"There are 44 language groups in Victoria and that's before traditional owner groups," he said.
"So we need to include the language groups and the majority of the clan groups. They need to be at the forefront of developing the treaty framework."
The process had been a long time coming, Mr Kennedy said.
"It's been an aspiration for decades to get to a stage where we can begin negotiations," he said. "We have the legislation in place now and things are advancing quite quickly.
"I think it will be really important for elders around the state to finally see some progress happening, so their children and grandchildren can finally reach self-determination and self-governance."
Mr Kennedy said the Assembly needed to focus on early childhood education and development, high incarceration rates, loss of land, language, art, and culture.
"We all will try to deliver and create a framework that will be beneficial for Aboriginal people across the whole state," he said.
"As a north west representative, I would be looking to represent not only the people in my region but all Aboriginal people in Victoria.
"No one should be left behind. We need to move together to move forward as Aboriginal Victorians."
Another candidate is Kenita-Lee McCartney. She is a Wemba Wemba, Wotjibolik and Wiradjuri woman who lives in Swan Hill. She is a small business owner and mother who works as an advocate in her community.
"I am a very proud First Nations woman," Ms McCartney said. "To me, it's very important to protect and preserve culture - not only for now but for future generations.
"That's the reason why I wanted to do this. I want to be a strong advocate and stand alongside the current elders and my ancestors."
Ms McCartney said she would focus on being a voice for those who are unrepresented.
"There are 38 clans in Victoria but at the moment not every nation is part of the process," she said.
"I think every nation needs to speak for itself and be part of this process and I hope to be a strong voice to advocate for that."
While some Indigenous Australians are concerned about the process, Ms McCartney said she believed it could lead to good outcomes.
"It's really hard because us Aboriginal people have not always had a strong relationship with government," she said. "But it is a step forward to do this with and alongside government.
"A lot of people are quite concerned because we've always been given promises but hopefully right now we can work together."
Another candidate is Rodney Carter. Mr Carter is a Dja Dja Wurrung and Yorta Yorta man who lives in Bendigo.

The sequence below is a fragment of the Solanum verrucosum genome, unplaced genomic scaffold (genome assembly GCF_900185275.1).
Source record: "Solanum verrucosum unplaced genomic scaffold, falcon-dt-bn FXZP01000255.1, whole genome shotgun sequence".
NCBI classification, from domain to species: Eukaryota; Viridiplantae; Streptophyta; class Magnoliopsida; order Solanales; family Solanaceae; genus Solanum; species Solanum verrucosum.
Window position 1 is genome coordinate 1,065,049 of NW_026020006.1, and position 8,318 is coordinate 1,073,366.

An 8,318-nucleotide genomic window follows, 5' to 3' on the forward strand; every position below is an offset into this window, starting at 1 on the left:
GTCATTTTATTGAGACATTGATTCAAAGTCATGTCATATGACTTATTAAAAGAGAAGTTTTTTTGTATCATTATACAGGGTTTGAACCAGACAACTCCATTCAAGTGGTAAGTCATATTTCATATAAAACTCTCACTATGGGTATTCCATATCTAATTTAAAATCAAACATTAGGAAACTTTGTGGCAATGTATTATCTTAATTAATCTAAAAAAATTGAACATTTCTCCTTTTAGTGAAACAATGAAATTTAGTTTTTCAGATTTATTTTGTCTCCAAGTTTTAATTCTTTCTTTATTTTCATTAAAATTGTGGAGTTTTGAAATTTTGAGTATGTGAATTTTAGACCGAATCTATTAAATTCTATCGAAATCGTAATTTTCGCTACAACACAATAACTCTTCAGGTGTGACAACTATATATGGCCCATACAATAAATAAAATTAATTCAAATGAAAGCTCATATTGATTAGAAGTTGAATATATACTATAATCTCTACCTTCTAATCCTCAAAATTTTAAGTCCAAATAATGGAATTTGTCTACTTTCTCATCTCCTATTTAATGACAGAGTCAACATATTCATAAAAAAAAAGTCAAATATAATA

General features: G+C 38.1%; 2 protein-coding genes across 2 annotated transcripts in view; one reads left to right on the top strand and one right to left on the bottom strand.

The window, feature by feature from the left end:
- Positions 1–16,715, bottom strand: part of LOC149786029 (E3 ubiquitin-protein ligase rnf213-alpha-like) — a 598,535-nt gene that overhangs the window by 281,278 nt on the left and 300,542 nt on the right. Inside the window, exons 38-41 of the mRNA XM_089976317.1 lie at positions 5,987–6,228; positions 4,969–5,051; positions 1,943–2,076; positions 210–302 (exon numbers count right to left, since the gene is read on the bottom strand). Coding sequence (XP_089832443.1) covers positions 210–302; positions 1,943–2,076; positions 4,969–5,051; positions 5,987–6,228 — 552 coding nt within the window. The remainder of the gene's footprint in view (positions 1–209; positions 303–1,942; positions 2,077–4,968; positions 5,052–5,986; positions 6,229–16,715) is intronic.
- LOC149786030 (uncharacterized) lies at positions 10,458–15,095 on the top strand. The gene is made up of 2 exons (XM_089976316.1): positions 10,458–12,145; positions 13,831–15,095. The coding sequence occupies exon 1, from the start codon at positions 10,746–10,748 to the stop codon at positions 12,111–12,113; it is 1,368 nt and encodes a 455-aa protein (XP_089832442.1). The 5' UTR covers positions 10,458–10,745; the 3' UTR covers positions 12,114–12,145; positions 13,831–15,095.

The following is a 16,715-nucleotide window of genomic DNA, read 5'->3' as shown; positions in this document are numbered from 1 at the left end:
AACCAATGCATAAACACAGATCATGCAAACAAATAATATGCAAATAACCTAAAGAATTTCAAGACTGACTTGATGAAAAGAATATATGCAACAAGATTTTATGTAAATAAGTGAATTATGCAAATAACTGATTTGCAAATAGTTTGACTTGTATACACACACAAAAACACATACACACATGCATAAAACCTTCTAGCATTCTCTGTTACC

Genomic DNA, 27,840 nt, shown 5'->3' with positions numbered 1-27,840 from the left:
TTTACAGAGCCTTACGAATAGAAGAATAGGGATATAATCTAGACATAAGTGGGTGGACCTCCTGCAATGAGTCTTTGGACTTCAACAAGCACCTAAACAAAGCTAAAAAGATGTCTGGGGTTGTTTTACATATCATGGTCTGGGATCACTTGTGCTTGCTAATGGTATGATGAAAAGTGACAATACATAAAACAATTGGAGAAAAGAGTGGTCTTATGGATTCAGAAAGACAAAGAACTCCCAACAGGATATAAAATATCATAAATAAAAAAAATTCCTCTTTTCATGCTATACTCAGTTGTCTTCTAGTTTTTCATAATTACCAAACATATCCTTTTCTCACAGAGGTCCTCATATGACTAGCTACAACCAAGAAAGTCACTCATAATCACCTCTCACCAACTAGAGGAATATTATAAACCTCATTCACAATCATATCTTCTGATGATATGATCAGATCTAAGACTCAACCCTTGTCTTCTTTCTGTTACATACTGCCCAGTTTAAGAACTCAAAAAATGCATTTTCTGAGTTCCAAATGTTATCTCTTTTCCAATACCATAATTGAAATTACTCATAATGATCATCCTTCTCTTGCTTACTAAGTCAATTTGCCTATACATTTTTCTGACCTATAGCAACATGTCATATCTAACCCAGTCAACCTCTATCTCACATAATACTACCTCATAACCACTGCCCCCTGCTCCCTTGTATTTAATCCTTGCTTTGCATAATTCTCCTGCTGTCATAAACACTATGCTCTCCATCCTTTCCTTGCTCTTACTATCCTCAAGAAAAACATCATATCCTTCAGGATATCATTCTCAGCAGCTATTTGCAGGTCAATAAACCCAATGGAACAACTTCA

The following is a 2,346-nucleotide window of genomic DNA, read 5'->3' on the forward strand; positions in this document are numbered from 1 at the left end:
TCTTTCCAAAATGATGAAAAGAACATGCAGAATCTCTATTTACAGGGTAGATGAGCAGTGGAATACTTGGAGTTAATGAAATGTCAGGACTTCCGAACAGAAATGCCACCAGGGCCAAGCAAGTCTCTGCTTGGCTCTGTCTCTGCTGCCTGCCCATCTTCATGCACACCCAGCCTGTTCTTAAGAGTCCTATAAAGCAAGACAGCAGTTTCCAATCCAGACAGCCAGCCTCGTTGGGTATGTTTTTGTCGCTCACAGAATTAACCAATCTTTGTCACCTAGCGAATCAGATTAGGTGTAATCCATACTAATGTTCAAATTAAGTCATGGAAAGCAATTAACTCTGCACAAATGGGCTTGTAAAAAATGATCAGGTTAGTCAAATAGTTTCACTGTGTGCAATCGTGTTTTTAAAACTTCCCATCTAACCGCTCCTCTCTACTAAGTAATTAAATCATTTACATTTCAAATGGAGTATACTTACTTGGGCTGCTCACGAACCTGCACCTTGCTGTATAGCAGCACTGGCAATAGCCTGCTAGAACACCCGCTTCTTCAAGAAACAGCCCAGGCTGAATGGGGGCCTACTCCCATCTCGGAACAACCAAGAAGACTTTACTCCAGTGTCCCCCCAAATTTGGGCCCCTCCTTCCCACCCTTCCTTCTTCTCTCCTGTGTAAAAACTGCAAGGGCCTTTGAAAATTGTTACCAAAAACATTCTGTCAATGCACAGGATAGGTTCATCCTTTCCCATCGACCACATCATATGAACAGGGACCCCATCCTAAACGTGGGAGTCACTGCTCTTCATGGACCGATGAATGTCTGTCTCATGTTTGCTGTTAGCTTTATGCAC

He is the chief executive officer of the Dja Dja Wurrung Clans Aboriginal Corporation and council chair person of the Victorian Aboriginal Heritage Council.
Mr Carter said the Assembly would need strong voices to guide the process.
"It's really going to need people who can be a really constructive advocates for what treaty looks like," he said. "I have some really good skills that are pretty complex.
"For me, we need to do something very similar to what government has with a number of different portfolios. It would be interesting to have traditional owners working with the ministers at the highest level.
"It would be really sensible to bring Indigenous knowledge to those broader policies."
Mr Carter has commended the different parties for working together towards a treaty process.
"It's hard to align with all owner groups," he said. "I think it's the best structure that we were able to create over the past couple of years given our differing views."
This could be the start of wider change, Mr Carter said.
"I think we're influencing the Commonwealth at the moment with the Minister for Indigenous Australians and the discussions around constitutional recognition," he said.
"This could lead to different things. If more states and territories get on board, then the Commonwealth wouldn't have any other option but to work towards a treaty."
Another candidate is Nicholas Stewart,a Wamba Wamba man who lives in Bendigo. He works for the North Central Catchment Management Authority as a project officer and the Barapa Wamba Aboriginal water officer.
"I have relatives who were from the stolen generations and I don't feel that they should be left behind," he said. "I want to represent the unrepresented."
Mr Stewart said the Assembly should cover a range of issues.
"I don't think anything should be off the table - health, employment, land management, and the continuation of cultural heritage," he said.
"A lot of people still don't feel safe to practice their culture. We need acceptance of our stolen generations.
"Personally, I would like to see ways of embracing them in the community especially if their identification documents have been lost."
Mr Stewart said while it was great that Victoria had begun the treaty process, it should have started at a national level.
"It should happen federally and with England because that was the place that originally invaded this country," he said. "I think this is something that needs to be pushed internationally.
"The state is a good start but all I see it as is a start. I want a good treaty that would work for everyone - not just Aboriginal people."